Advertisements ad

George is first cardinal to be elected as conference president since 1971

Baltimore (CNS) — The U.S. bishops Nov. 13 elected Cardinal George as their president and Bishop Gerald F. Kicanas of Tucson, Ariz., as their vice president.

Using an electronic voting system, the bishops voted on the second day of their Nov. 12-15 fall general meeting in Baltimore.

Cardinal George won on the first ballot with 188 votes, or 85 percent.

He is completing his three-year term as vice president of the U.S. Conference of Catholic Bishops. He is the first cardinal to be elected president or vice president of the conference since 1971.

He succeeds Bishop William S. Skylstad of Spokane, Wash., whose three-year term came to an end at the close of the meeting.

Chicago response

“We are extraordinarily proud as Catholics and Chicagoans that Cardinal George has been chosen for this important leadership position,” said Father John F. Canary, vicar general of the Archdiocese of Chicago.

“During his 10 years in Chicago, the cardinal has developed very strong relationships with people and their parishes, as well as his pastors and priests. His many responsibilities in the church, as well as his strength as a pastor, will serve U.S. Catholics well in his new role on behalf of the church in this country.”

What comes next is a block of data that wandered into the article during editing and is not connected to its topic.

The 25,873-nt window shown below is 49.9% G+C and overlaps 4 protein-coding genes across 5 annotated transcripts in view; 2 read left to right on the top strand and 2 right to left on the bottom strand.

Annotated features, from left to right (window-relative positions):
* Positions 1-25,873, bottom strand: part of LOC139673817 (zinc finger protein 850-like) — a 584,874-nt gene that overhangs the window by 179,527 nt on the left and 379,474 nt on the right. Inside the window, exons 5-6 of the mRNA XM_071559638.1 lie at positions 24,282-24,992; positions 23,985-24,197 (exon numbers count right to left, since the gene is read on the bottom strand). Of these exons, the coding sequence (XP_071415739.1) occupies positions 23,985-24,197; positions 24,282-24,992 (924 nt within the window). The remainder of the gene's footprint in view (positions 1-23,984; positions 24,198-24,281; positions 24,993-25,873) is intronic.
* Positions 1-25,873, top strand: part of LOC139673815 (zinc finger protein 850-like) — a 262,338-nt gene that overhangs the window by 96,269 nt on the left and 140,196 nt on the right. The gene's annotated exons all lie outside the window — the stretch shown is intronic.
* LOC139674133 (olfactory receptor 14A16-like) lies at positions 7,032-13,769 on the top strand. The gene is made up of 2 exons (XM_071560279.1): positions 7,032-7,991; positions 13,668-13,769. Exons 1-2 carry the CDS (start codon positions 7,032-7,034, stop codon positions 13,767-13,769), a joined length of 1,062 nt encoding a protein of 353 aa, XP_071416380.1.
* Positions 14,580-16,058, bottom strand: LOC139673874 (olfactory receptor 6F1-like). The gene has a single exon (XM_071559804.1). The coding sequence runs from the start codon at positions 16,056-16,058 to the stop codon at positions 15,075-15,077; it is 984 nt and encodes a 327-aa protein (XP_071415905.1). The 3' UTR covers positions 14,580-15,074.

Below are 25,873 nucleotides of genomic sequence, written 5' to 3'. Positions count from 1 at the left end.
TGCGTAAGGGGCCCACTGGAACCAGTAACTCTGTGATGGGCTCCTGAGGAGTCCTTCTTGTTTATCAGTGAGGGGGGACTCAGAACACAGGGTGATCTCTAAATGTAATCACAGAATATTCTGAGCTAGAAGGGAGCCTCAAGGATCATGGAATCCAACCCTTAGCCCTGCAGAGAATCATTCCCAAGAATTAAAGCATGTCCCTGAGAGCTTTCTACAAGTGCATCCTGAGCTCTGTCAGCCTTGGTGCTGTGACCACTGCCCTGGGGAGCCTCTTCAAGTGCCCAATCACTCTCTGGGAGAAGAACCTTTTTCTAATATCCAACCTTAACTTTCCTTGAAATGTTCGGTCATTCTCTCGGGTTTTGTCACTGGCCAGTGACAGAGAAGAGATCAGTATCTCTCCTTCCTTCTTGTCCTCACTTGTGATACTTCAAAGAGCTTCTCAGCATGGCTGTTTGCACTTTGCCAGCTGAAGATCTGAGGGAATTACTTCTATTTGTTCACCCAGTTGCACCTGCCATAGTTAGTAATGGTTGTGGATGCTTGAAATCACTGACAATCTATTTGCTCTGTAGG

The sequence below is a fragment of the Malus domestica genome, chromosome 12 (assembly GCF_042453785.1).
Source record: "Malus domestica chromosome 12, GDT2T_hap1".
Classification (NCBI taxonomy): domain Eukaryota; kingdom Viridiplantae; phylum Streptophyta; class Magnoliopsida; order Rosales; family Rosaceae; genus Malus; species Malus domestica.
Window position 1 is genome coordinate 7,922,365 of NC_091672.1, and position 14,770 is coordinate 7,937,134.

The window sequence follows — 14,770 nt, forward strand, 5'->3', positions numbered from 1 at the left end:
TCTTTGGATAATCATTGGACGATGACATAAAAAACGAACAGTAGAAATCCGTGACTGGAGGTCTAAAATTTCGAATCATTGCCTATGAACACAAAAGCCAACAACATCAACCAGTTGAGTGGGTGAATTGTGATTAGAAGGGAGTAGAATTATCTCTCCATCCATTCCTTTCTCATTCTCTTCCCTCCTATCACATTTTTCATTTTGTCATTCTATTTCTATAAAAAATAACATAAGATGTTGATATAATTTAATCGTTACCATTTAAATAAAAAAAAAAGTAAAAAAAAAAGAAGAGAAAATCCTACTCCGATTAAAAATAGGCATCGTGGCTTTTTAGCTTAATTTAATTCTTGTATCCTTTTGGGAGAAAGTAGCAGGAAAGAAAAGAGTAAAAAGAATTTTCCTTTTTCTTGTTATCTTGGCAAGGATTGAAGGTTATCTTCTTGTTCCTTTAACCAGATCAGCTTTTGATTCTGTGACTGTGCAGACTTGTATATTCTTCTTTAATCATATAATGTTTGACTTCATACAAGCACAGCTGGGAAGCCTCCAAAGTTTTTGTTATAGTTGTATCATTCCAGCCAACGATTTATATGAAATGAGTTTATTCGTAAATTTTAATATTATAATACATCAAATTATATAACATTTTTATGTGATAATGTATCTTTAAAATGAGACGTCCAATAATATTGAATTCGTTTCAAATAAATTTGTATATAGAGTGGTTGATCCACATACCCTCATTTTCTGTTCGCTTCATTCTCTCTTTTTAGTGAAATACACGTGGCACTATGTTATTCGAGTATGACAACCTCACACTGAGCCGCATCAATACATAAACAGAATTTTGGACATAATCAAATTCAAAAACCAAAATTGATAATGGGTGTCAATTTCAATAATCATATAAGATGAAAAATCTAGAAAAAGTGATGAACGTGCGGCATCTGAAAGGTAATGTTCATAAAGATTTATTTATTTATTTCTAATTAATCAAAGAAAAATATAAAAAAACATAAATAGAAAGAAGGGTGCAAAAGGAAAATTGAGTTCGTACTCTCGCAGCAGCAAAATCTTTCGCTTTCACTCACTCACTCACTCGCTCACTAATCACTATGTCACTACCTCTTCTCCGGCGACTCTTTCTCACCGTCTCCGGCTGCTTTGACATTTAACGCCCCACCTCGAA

Jimmy Lago, chancellor of the Archdiocese of Chicago, remarked that, “The cardinal has been a compelling voice that speaks on issues of concern, including interfaith relations, Catholic education, expanding vocations, and racial and social justice.

“He has also been a steadfast protector of children and youth locally, nationally and internationally, as well as an advocate for the important social service work of Catholic Charities in Cook and Lake counties,” Lago added.

Past service

Cardinal George has been archbishop of Chicago since 1997. He was made a cardinal in 1998. He first became a bishop when he was named to head the Diocese of Yakima, Wash., in 1990. He then was head of the Portland archdiocese from 1996 until his appointment to Chicago.

A native of Chicago, Cardinal George was ordained a priest for the Missionary Oblates of Mary Immaculate in 1963.